“I’m the baby of my siblings, I’m all the baby ill ever need in my life” #NoBabysHere
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“I would never in my life say something so awful about someone. Go f**k yourself.”
1 day ago
“I pee way too much”
1 day ago
“Girl you keep wearing those Sandals you ain’t never gotta worry about getting pregnant!”
2 days ago
“This dude is riding around campus without holding the handlebars… Watch out y’all we got a badass on campus.”
3 days ago
“I know he knows that I know, an I know he know. But it don’t even matter, it just work like that.”
4 days ago
“Old guy at bar asking me if I wanna buy some cattle… What the f**k do you think” #smh
6 days ago
The third annual Icebox live R&B music and spoken word poetry event will be held on campus this year in Webb Hall in the Memorial Union. Last year’s Icebox was held at Wheat State Pizza, and the overwhelming success of the event filled the pizza parlor nearly to maximum capacity, so a larger venue was needed for this year, said Jason Brooks, director of Multicultural Affairs.
The event is hosted by the Office of Multicultural Affairs and the Diversity Education Committee at 7 p.m. April 12.
Brooks said Icebox’s name came from Emporia State communication alumni LaToya Williams-Green.
“Your grandparents would ask you to go grab something from the icebox,” Williams-Green said. “Whatever you took out of the icebox may not have looked that great, but you knew after a while it would turn into something magical.”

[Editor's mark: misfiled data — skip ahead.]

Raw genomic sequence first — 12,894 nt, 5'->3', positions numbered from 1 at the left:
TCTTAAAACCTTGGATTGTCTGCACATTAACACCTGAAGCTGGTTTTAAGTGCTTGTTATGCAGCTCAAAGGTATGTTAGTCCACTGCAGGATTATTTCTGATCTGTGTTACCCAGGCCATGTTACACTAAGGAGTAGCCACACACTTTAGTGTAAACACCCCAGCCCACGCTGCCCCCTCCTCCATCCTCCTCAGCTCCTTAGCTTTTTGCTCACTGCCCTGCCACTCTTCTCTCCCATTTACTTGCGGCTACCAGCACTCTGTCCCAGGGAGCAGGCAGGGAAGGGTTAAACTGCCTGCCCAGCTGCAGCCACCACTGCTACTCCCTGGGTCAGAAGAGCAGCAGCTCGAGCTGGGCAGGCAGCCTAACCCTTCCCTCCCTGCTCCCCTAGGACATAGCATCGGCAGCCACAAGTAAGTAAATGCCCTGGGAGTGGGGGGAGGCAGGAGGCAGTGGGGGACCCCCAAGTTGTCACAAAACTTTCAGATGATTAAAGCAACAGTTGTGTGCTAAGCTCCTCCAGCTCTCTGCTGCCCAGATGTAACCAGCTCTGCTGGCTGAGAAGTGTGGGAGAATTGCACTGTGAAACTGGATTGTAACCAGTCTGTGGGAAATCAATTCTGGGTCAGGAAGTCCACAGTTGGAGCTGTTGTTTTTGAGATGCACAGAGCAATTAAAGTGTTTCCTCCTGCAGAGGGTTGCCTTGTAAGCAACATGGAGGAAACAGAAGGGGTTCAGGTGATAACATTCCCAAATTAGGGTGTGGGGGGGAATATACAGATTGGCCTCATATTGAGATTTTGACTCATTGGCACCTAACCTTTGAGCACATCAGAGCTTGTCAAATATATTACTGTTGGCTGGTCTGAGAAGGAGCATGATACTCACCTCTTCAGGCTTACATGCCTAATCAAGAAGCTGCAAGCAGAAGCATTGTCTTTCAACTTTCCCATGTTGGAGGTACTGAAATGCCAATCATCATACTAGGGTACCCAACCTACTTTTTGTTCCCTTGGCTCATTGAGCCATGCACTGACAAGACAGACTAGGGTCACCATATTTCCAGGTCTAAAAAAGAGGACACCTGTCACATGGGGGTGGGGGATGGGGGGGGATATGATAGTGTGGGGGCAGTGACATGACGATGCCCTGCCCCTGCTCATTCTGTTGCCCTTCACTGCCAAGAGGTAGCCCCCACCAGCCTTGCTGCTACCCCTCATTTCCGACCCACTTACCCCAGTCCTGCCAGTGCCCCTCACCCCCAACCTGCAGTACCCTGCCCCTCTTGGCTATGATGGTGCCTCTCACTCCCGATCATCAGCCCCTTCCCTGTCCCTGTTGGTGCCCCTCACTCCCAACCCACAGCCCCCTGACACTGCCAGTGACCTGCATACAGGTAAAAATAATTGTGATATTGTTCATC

The Icebox will feature vocalist Wanda Jae from Kansas City, Kan., and Lee Langston of neo-soul band Prototype from Kansas City, Mo.
Jae and Langston performed at last year’s Icebox. Langston said they “enjoyed performing here in Emporia.” In an interview with The Bulletin last year, both artists said they “would gladly perform here again.”
Jae, a veteran of the Kansas City music scene, has worked with local artists O’Dell Talley of Groove Agency, Jason Betts and the Esquire Band. Jae said her musical influences include Whitney Houston, Fantasia, Ledisi, Patti LaBelle, Marian Anderson and Ella Fitzgerald. Her energetic vocal style blends classic soul with rhythm and blues and neo-soul.
Langston, born in Tulsa, Okla. but raised in Kansas City, Mo., is the founder and lead singer of the neo-soul and R&B band Prototype. The band frequently performs at several historical Kansas City venues, such as the Juke House and the Blue Room on 18th and Vine in the Kansas City jazz district. Langston has facilitated numerous themed shows and tributes in the Kansas City metropolitan area.